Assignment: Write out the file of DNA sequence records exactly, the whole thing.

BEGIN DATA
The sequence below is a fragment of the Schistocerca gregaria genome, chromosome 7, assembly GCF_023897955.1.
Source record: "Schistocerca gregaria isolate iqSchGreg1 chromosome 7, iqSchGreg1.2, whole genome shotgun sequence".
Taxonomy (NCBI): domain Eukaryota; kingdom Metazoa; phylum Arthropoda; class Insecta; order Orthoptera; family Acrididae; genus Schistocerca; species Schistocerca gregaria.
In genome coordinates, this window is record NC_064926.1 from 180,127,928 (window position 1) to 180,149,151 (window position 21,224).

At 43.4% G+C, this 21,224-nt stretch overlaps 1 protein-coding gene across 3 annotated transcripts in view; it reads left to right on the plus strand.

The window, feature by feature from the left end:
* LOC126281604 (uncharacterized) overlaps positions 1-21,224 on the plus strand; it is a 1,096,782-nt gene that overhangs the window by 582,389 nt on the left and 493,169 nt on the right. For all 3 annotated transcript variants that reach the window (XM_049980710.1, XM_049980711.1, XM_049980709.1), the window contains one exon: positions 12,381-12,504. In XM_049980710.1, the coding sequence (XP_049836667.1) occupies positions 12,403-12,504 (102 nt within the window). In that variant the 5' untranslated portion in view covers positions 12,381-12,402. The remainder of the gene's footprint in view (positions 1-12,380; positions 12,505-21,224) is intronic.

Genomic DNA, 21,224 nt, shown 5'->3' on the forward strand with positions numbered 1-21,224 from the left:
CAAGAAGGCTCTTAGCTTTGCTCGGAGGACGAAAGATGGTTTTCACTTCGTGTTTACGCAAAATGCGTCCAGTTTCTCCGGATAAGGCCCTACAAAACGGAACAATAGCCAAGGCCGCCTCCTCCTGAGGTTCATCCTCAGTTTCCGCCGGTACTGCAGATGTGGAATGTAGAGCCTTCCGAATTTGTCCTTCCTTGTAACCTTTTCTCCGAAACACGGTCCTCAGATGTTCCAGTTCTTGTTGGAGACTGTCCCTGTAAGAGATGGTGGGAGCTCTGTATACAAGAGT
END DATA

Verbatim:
The sequence below is a fragment of the Schistocerca gregaria genome, chromosome 7, assembly GCF_023897955.1.
Source record: "Schistocerca gregaria isolate iqSchGreg1 chromosome 7, iqSchGreg1.2, whole genome shotgun sequence".
Taxonomy (NCBI): domain Eukaryota; kingdom Metazoa; phylum Arthropoda; class Insecta; order Orthoptera; family Acrididae; genus Schistocerca; species Schistocerca gregaria.
In genome coordinates, this window is record NC_064926.1 from 180,127,928 (window position 1) to 180,149,151 (window position 21,224).

At 43.4% G+C, this 21,224-nt stretch overlaps 1 protein-coding gene across 3 annotated transcripts in view; it reads left to right on the plus strand.

The window, feature by feature from the left end:
* LOC126281604 (uncharacterized) overlaps positions 1-21,224 on the plus strand; it is a 1,096,782-nt gene that overhangs the window by 582,389 nt on the left and 493,169 nt on the right. For all 3 annotated transcript variants that reach the window (XM_049980710.1, XM_049980711.1, XM_049980709.1), the window contains one exon: positions 12,381-12,504. In XM_049980710.1, the coding sequence (XP_049836667.1) occupies positions 12,403-12,504 (102 nt within the window). In that variant the 5' untranslated portion in view covers positions 12,381-12,402. The remainder of the gene's footprint in view (positions 1-12,380; positions 12,505-21,224) is intronic.

Genomic DNA, 21,224 nt, shown 5'->3' on the forward strand with positions numbered 1-21,224 from the left:
CAAGAAGGCTCTTAGCTTTGCTCGGAGGACGAAAGATGGTTTTCACTTCGTGTTTACGCAAAATGCGTCCAGTTTCTCCGGATAAGGCCCTACAAAACGGAACAATAGCCAAGGCCGCCTCCTCCTGAGGTTCATCCTCAGTTTCCGCCGGTACTGCAGATGTGGAATGTAGAGCCTTCCGAATTTGTCCTTCCTTGTAACCTTTTCTCCGAAACACGGTCCTCAGATGTTCCAGTTCTTGTTGGAGACTGTCCCTGTAAGAGATGGTGGGAGCTCTGTATACAAGAGT